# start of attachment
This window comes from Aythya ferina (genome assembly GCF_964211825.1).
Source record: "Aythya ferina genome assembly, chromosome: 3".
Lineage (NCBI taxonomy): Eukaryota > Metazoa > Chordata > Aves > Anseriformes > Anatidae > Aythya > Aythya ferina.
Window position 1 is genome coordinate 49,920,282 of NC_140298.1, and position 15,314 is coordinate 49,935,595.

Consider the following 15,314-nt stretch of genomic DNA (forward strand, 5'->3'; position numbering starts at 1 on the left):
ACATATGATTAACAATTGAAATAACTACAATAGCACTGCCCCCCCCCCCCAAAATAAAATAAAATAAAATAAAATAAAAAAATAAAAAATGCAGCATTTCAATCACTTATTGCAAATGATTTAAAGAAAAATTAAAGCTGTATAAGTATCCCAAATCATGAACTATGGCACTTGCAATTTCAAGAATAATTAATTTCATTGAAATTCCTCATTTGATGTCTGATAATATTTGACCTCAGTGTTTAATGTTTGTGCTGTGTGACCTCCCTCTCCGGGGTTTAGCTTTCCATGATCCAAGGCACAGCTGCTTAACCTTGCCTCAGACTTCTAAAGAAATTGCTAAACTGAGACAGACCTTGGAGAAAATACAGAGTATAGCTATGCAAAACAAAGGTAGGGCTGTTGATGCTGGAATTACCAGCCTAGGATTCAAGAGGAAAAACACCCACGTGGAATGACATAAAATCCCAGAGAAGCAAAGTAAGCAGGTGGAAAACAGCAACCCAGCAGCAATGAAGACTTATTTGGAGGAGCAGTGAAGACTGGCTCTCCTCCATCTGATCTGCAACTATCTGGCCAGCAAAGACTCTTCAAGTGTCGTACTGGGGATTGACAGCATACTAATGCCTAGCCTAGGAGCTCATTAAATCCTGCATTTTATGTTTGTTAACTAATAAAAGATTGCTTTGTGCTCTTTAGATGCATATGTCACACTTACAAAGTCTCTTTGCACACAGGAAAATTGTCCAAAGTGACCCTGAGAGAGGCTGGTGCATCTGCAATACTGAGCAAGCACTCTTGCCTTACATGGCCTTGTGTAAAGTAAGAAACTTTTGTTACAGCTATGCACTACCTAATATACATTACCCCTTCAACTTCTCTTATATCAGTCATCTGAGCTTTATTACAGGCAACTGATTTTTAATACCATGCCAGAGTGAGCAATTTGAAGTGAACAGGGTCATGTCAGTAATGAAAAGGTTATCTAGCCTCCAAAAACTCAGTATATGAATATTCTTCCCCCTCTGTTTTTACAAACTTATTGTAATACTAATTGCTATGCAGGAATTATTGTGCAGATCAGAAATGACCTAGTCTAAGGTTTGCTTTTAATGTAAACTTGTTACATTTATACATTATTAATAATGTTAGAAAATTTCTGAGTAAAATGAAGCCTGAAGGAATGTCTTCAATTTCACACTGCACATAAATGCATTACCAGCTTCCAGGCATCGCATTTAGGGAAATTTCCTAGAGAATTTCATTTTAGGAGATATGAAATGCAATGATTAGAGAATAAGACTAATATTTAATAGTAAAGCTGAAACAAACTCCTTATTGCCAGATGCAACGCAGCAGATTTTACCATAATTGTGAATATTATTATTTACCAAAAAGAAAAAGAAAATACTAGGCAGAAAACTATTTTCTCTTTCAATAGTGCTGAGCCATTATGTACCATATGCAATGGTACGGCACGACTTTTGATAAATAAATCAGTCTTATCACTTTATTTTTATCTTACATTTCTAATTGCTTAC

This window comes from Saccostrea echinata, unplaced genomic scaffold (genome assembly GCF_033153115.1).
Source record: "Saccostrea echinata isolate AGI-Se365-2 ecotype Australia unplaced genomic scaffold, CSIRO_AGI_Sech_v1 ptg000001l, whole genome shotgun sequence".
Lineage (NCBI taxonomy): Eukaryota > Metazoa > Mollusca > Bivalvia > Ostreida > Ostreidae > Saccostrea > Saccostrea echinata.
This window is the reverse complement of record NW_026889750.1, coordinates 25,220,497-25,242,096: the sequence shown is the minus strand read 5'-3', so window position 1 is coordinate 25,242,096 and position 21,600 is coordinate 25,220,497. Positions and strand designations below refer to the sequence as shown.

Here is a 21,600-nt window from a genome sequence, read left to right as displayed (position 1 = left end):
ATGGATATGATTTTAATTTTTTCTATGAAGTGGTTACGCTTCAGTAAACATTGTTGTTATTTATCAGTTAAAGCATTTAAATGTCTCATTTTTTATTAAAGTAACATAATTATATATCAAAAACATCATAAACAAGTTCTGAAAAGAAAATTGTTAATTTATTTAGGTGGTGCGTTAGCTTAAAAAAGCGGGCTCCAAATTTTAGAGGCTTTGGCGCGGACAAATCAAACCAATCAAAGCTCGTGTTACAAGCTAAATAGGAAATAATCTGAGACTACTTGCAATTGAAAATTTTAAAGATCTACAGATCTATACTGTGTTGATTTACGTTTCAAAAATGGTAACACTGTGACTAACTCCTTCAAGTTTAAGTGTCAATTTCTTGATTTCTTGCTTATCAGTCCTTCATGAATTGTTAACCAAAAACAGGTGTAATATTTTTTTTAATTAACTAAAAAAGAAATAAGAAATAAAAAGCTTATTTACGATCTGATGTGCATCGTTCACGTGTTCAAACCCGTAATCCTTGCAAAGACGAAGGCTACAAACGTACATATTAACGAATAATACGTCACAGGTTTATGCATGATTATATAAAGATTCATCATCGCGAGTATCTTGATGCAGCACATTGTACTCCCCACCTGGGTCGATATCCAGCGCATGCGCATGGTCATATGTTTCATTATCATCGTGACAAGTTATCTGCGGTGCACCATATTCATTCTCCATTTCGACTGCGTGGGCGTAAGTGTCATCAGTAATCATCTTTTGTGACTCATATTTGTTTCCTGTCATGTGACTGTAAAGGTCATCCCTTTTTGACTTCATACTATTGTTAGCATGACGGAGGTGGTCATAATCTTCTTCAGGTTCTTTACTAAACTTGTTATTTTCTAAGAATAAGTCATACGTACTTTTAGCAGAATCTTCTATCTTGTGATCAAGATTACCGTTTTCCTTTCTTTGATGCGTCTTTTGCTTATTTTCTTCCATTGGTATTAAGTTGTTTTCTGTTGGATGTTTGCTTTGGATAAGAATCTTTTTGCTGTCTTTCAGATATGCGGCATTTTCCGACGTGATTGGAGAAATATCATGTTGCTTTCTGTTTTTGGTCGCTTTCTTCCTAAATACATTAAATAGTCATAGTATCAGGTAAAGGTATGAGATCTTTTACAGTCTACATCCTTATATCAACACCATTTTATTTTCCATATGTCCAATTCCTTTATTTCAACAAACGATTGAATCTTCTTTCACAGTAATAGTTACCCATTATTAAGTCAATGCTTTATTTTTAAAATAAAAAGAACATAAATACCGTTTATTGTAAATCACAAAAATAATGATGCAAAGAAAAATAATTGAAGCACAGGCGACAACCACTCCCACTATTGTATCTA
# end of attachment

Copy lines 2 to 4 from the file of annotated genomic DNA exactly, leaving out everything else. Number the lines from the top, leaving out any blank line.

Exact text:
Source record: "Aythya ferina genome assembly, chromosome: 3".
Lineage (NCBI taxonomy): Eukaryota > Metazoa > Chordata > Aves > Anseriformes > Anatidae > Aythya > Aythya ferina.
Window position 1 is genome coordinate 49,920,282 of NC_140298.1, and position 15,314 is coordinate 49,935,595.